City Paper is not for tourists
Herewith the text of a note from WaPo Executive Editor Leonard Downie Jr. to his colleagues. And he’s right: It has been a monster of a year for the Post.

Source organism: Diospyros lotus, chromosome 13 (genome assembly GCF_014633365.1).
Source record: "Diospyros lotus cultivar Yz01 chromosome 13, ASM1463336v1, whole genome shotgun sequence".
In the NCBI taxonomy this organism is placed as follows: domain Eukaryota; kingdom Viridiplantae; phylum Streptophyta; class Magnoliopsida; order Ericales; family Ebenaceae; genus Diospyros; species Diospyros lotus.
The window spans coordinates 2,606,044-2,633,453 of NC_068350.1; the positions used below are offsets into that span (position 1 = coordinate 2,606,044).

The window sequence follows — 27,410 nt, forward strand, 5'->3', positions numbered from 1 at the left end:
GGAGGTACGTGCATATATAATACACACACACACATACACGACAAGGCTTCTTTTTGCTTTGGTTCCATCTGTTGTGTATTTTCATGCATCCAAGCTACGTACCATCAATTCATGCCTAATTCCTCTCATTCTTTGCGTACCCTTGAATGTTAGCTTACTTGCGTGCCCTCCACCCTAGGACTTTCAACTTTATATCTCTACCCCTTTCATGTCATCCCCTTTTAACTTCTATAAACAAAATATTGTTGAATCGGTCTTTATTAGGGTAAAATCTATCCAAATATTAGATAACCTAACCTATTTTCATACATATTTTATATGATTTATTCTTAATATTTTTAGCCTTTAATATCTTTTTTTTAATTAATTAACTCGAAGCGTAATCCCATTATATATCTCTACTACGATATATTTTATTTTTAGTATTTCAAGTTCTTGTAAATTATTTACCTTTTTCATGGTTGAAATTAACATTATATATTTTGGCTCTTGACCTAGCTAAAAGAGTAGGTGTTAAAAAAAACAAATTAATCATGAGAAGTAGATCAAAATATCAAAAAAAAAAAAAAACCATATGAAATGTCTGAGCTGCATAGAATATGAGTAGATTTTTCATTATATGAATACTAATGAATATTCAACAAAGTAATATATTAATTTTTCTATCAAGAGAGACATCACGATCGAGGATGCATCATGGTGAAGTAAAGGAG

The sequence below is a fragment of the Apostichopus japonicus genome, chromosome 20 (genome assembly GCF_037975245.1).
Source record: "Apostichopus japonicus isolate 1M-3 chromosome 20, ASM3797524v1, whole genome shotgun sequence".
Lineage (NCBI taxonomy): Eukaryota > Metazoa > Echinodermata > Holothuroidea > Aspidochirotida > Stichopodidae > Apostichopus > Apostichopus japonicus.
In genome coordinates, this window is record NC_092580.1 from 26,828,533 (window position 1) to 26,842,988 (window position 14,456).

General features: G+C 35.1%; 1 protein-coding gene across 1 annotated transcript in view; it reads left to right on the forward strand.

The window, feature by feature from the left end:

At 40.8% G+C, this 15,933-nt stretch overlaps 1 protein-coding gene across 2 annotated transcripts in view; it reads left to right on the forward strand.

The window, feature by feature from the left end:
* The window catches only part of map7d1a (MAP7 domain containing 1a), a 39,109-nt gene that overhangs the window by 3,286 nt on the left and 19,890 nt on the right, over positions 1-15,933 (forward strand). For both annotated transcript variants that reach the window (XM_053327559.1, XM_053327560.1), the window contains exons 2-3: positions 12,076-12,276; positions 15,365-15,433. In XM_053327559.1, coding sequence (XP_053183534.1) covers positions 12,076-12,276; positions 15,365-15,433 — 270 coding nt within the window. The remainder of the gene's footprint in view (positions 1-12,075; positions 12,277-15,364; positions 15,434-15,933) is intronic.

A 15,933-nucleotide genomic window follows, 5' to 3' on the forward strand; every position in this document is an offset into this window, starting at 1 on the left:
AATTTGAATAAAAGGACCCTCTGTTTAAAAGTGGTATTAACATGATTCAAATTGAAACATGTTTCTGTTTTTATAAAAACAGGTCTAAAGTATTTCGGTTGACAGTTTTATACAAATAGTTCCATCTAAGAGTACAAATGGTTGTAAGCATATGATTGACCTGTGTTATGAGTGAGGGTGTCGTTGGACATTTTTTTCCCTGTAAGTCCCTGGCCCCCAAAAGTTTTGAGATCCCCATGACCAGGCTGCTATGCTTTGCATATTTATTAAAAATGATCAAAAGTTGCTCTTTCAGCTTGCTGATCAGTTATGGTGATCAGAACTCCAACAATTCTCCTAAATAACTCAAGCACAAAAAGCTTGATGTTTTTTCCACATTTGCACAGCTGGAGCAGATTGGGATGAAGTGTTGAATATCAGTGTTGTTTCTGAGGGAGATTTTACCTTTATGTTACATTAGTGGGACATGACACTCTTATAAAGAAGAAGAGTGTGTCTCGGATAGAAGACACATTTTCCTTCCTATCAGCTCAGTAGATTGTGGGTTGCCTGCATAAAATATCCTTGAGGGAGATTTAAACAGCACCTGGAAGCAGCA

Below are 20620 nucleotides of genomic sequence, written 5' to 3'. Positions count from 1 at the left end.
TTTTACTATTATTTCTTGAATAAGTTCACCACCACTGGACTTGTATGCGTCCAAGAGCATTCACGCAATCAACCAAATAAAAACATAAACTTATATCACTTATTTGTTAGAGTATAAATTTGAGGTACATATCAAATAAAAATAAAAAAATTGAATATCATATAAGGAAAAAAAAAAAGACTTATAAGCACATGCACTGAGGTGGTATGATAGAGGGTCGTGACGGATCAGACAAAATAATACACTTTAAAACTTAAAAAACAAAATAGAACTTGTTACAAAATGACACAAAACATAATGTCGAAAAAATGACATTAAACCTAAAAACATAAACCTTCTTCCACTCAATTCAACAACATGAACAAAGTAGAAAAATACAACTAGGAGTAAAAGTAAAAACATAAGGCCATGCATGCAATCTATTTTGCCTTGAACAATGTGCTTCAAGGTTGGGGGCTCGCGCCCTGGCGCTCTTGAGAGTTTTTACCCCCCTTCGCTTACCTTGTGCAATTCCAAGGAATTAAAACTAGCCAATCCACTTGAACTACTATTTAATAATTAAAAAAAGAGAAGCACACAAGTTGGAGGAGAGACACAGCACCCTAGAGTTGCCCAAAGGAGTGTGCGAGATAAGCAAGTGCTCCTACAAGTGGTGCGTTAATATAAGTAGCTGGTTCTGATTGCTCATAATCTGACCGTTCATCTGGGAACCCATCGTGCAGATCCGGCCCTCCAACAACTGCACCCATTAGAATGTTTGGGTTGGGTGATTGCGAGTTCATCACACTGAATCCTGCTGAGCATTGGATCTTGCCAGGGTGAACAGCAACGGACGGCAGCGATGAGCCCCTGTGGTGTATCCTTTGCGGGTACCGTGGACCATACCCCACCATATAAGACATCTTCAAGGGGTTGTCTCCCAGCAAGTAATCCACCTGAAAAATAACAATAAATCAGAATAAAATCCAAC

As the year moves to an end, culminating in holiday and prize seasons, it’s a good time, with all the challenging changes in the newsroom and the rest of the media, to thank all of you for a wonderful year of extraordinary journalism. Among many accomplishments of note: high-impact investigation of the mistreatment of wounded Iraq veterans at Walter Reed (with powerful photography), the coverage of the Virginia Tech shooting, the D. C. schools project (with more coming later this month), investigations of the conduct and costs of private contractors in Iraq before and after the Blackwater shootings, the explanatory IED series, the Baghad bureau’s courageous and authoritative coverage of the surge and its impact, well-focused coverage of the lives and impact of new immigrants in the Washington area, the revealing series about Dick Cheney’s role as vice president, the investigation of the Smithsonian’s spending and personnel practices, insightful chronicling of the first year of the Democratic majority in Congress and the penultimate year of the Bush presidency, thorough and notably enterprising coverage of the presidential election campaign (including the Candidates’ Week profile packages), lively coverage of major changes in DC, Maryland and Virginia politics and government, revelations of conflicts of interest within the political leadership of Loudoun County, the fascinating exploration of why people compete (with more great photography), year-long revelatory coverage of performance-enhancement drug use in sports, year-long coverage of the sub-prime mortgage leading debacle, the joint investigation with 60 Minutes of convictions based on discredited FBI chemical analysis evidence, aggressive coverage of the D. C. real estate tax rebate scam, a long list of outstanding feature writing and columns (including Washington Sketch) in all sections of the paper, consistently strong arts and cultural criticism in Style, and signficant progress in coverage of climate change locally, nationally and internationally. Innovative journalistic forms like The Trail are appearing throughout the newspaper. Health, Food, Home, Book World and Weekend have all been improved for special interest readers. Innovative graphics and page design have given the print paper more visual impact. Most people in the newsroom are making signficant contributions to washingtonpost.com, from breaking news files, blogs, chats, photo galleries and videos to major multi-media projects. Everyone has put in extra effort to make the print paper and the web site — and the cooperation between them — better and better every day. The new year will bring more journalistic challenges and even more changes in how we produce and present our journalism. I’m confident it will result in still more work of which will be justifiably proud. I thank you all again. And, with special appreciation for colleagues who will be spending this season away from home, whether in Iraq or Iowa, I wish you very happy and healthy holidays.